I lift my head up from the sight of the sandwich ingredients and look straight ahead, paralyzed. A fireworks of sparkling orange fills my vision. I feel this being disperse himself into my back, his atoms blasting into the cells of my body in an explosion of heat from my head to my toes.

I stand paralyzed for an eternity.

Finally, I summon enough courage to put down the butter knife and turn around.

There is no one there.

The heat dissolves. My heart is pounding, my back covered with cold sweat. There is a muffled creak in a room nearby, and my heart races faster. A boom echoes from a room farther away. I begin to seriously consider the possibility of the existence of ghosts.

I look into the next room, the kitchen nook. Eyes wide open, I go over every square inch of the wall. Is there a larger shadow in the corner of the ceiling now than there was before? Is that where the being that tried to possess me, for that is what it felt like, is hiding? I struggle for breath and decide that I cannot live in this house a moment longer. I must escape.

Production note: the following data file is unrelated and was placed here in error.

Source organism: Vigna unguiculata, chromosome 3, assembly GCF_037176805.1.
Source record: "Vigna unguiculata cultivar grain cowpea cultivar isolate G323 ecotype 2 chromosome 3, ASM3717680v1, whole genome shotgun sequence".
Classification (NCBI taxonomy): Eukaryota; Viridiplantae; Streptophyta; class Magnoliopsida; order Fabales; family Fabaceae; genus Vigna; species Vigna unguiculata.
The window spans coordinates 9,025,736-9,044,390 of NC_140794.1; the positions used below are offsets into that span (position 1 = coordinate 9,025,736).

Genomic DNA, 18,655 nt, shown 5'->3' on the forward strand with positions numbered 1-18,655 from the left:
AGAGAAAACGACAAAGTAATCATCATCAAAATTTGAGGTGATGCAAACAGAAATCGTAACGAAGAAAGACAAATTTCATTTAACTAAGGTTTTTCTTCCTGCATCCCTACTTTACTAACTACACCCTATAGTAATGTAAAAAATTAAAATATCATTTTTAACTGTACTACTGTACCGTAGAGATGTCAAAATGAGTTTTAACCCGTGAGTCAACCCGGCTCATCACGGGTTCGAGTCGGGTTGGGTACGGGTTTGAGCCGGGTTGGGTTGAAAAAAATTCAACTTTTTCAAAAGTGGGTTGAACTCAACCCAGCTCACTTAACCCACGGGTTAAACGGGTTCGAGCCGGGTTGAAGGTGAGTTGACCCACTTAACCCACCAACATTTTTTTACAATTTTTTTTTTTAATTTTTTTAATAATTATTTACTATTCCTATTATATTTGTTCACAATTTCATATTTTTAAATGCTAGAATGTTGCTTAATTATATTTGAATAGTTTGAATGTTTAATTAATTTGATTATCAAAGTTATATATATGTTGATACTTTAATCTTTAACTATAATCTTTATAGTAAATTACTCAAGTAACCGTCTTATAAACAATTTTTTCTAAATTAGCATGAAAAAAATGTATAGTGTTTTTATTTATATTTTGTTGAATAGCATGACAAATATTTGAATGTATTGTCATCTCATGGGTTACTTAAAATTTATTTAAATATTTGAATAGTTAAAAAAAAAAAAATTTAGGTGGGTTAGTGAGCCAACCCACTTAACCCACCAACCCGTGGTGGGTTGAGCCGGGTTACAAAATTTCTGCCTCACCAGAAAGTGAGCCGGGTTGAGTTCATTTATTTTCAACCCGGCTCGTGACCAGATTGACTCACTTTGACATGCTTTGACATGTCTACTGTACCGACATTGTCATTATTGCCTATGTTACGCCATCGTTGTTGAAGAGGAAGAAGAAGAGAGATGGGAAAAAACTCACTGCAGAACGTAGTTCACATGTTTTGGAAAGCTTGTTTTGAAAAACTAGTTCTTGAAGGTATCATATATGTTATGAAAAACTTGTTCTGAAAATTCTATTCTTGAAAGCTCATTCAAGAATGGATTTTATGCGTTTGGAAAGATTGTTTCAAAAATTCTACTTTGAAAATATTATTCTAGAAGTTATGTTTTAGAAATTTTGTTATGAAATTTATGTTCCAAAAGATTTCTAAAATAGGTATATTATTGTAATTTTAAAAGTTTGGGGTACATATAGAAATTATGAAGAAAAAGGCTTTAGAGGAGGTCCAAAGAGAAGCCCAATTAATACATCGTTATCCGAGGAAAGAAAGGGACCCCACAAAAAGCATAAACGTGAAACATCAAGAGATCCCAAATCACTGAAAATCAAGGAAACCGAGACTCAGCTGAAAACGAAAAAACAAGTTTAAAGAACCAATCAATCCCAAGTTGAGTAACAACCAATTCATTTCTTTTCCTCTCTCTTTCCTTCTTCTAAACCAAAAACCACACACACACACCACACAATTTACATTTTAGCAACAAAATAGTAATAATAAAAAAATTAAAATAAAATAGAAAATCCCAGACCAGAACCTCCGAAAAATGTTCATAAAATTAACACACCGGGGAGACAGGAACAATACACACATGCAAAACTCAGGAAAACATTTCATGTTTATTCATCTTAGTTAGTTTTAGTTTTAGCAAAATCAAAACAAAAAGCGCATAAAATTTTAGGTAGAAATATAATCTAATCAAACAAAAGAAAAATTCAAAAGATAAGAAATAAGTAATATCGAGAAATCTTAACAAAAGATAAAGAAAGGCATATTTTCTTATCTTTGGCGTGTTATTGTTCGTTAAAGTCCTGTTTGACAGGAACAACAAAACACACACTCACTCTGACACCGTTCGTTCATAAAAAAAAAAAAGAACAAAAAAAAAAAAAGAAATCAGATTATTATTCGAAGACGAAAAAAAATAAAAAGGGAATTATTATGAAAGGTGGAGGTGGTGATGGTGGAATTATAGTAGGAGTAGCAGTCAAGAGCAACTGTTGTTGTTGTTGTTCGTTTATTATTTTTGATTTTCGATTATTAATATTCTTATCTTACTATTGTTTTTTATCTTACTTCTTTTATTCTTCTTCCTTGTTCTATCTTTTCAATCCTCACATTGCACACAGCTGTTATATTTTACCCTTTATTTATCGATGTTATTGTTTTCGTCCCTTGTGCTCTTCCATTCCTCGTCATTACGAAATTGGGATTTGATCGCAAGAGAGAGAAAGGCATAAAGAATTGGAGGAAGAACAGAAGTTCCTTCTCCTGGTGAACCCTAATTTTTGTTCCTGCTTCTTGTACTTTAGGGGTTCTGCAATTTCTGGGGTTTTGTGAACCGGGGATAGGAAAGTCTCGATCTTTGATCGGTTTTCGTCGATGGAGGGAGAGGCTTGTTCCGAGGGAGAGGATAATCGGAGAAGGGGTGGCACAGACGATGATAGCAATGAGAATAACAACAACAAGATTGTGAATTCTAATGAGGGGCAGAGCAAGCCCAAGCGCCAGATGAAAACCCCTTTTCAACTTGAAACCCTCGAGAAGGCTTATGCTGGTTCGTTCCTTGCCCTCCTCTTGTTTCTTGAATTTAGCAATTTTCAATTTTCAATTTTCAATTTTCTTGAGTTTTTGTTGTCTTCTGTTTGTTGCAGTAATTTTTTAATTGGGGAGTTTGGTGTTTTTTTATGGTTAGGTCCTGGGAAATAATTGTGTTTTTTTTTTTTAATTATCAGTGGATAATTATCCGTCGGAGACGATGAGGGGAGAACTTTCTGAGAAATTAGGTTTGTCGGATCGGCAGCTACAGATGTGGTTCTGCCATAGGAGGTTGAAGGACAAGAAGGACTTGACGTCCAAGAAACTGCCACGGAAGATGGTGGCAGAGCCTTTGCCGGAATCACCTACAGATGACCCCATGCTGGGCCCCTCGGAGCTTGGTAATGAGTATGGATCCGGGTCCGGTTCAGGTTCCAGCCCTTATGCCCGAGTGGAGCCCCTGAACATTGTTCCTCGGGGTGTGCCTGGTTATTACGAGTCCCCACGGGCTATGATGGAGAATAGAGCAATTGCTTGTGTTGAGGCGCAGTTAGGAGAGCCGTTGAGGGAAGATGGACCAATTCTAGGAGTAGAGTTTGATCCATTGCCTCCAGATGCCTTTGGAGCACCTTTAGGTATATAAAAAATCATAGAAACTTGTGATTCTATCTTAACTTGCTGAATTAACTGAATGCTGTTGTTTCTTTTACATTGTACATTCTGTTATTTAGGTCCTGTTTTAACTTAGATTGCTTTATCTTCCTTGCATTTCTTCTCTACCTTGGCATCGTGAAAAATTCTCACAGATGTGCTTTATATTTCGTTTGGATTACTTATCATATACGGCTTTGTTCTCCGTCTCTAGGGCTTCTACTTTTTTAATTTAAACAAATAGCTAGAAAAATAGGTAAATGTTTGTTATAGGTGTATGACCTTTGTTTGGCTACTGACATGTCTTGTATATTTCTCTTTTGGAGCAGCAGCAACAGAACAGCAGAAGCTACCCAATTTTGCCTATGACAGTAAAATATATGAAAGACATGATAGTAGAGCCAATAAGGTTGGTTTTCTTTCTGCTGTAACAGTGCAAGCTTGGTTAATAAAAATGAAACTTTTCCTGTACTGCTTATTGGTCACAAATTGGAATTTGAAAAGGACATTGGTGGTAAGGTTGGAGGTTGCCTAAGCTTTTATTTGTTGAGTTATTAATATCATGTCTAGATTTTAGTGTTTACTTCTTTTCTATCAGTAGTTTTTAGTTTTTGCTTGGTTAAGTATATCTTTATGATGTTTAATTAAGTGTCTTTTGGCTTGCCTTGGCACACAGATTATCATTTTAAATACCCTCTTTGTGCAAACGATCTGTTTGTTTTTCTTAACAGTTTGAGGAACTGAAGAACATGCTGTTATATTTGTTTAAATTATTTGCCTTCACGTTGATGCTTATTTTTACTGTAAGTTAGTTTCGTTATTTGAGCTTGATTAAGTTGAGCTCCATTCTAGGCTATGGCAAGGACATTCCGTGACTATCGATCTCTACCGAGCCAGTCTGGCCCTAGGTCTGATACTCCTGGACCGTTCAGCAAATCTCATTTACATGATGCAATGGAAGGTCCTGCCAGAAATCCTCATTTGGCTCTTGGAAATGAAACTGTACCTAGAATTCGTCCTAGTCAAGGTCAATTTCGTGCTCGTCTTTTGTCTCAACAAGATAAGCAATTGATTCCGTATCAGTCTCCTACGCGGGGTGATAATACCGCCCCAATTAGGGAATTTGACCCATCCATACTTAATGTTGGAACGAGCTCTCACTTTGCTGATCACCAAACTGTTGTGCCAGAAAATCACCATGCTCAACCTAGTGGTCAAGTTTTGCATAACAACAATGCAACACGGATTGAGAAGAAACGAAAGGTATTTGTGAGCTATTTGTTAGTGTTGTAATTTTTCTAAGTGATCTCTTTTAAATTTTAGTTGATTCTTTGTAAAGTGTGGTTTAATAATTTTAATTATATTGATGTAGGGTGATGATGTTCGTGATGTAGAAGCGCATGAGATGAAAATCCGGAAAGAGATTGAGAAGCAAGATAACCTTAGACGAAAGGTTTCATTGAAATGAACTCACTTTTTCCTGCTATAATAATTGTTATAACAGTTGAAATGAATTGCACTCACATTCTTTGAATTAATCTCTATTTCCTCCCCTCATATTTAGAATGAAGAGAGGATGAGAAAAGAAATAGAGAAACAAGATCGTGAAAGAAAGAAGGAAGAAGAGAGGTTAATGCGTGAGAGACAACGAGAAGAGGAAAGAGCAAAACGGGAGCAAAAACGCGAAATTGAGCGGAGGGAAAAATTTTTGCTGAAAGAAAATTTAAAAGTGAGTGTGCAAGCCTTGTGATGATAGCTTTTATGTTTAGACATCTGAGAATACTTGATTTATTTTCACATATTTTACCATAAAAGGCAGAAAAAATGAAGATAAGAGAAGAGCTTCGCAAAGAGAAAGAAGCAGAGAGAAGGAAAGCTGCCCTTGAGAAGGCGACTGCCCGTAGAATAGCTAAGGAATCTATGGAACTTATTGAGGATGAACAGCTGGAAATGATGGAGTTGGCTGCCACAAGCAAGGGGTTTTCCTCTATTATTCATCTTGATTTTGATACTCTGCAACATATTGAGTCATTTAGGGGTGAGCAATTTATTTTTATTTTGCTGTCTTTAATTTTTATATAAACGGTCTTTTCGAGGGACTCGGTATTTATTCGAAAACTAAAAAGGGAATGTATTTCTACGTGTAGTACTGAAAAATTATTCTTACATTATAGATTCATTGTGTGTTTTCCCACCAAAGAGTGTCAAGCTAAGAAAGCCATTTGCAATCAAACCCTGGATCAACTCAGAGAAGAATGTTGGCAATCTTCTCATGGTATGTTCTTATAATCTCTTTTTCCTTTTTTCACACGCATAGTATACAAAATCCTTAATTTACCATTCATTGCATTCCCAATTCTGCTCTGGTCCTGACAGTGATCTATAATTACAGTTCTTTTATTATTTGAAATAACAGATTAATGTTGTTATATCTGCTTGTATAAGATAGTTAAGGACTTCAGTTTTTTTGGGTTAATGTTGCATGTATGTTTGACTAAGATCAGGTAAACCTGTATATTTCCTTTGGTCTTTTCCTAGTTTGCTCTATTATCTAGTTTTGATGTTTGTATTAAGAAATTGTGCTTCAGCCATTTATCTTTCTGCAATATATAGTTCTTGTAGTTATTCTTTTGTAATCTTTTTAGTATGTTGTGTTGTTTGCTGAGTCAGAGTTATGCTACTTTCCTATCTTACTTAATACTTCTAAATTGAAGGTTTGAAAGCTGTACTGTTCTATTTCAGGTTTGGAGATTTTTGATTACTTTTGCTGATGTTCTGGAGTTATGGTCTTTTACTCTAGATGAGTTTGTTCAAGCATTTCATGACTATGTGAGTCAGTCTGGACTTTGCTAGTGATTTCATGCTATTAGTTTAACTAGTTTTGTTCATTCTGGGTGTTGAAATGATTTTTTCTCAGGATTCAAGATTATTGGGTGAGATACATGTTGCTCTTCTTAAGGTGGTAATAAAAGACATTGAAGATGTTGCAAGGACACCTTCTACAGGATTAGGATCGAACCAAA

I stand at the kitchen counter, pressed against it for support, for more than a few minutes. Finally I realize I must have had a waking dream. My first. It was completely realistic and believable.

But no one and nothing assaulted me. There is no black and white television on the wall in front of me, no cartoon playing with the mute on. No smiling wolf. No ghost.

Then I think that next I will be imagining that I am the ghost, caught in a never ending loop, reliving the last moments of my life over and over. I smile at the impossibility.

There is a cold spot in the kitchen where I am standing. Ingredients for lunch are laid out on the counter…

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Code Redd